Team Farr is back from visiting my in-laws in California, and I’m glad to jump back into things showing you how to block print fabric.

We’ve been talking about block printing supplies and how to make a block print stamp, and now it’s time to show you how you can put both those things together and make your own fabric.

The thing is, making your own fabric is a pretty simple process. You don’t even have to print yards and yards of fabric (more on that down below!) to make something cool from your own DIY fabric. So I’m finishing up this block printing introduction showing you how to set up a simple station and get going with block printing some fabric you’re going to love.

Pinterest image reading "How to block print fabric" showing brayer, stamp, and block printed fabric

How to block print fabric: what you need

  • basic block printing supplies: ink, plexiglas, brayer
  • thick quilt batting
  • vinyl tablecloth or cotton flannel
  • a block printing stamp (carve your own block print stamp or a purchased stamp)
  • popsicle stick
  • small plastic lidded container
  • table or counter to work on
  • fabric to print on: natural fibers are best, could be yardage or a finished project like napkins or tote bags
  • cardboard: optional
  • Iron

How to block print fabric: make your own DIY fabric

1. Set up your block printing work station

You don’t need a lot of space to print on fabric by hand. A small table or a counter is good. I often use the top of my deep freezer in my garage, but use what you have!

How to block print work station: block print stamp on layer of flannel and polyester batting
my finger pointing to the Dacron

Whatever surface you are using for block printing, cover it with a layer of thick quilt batting. I have a chunk of Dacron which is a REALLY thick upholstery batting, but a high loft poly batting will work well too.

The idea is that a padded surface is going to help you get the best impressions from your rubber blocks. If I remember right, in Jen Hewett’s book, she stops right there, printing on fabric right on top of the batting. I like to cover the batting with either a vinyl tablecloth or an old cotton flannel sheet. That way I can keep reusing the piece of batting. Experiment and see what you like!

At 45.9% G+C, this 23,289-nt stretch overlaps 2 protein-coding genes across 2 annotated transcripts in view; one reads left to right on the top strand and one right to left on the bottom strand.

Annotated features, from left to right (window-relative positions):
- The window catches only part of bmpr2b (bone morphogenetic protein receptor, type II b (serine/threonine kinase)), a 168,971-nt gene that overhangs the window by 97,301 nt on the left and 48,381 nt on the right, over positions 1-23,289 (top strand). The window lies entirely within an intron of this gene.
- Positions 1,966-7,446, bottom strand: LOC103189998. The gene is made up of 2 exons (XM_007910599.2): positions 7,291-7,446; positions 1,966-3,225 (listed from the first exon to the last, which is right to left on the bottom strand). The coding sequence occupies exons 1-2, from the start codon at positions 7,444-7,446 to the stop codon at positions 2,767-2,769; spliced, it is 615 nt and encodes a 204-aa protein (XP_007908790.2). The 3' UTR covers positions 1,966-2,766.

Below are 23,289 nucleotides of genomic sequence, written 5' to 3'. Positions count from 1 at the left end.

2. Decide on a fabric repeat

What the heck is a fabric repeat? It’s how the design is organized on a chunk of fabric. If you look closely at any piece of fabric, you can see a place where a pattern starts over again. This can be really small on a calico floral or really huge like on Marimekko fabrics.

There’s lots of different ways to orient a fabric repeat. Repeats can be vertical, diagonal, horizontal, all over, continuous (This is an excellent primer on the topic).

With block printing, I tend to keep repeats really simple. The reality is that every impression of a block print requires muscle work from you. The more complicated and dense your repeat, the harder you will have to work. So keep it simple! I’m planning on going more into detail about repeats in another post. For now, just eyeball it!

In this video, I do walk you through the entire rubber block printing process. Catch where I make a really easy repeat jig from cardboard at 3’39’.

You can also freehand this, or use a ruler like I did on this block printed Catalina dress. Let’s go on mixing up ink.

next page graphic with spool of thread
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2 Comments

  1. Wow! Very nice Elizabeth! This is wayyyy above my skill level! LOL! I’m still attempting to get comfortable with using dye! Beautiful work and how we get to see what you create with that beautiful fabric!

    • Thanks Myra. Dye is definitely a deep subject, but I think you don’t give yourself enough credit! And I know with carving tools and block in hand, I could get you to surprise yourself. But another day, LOL!

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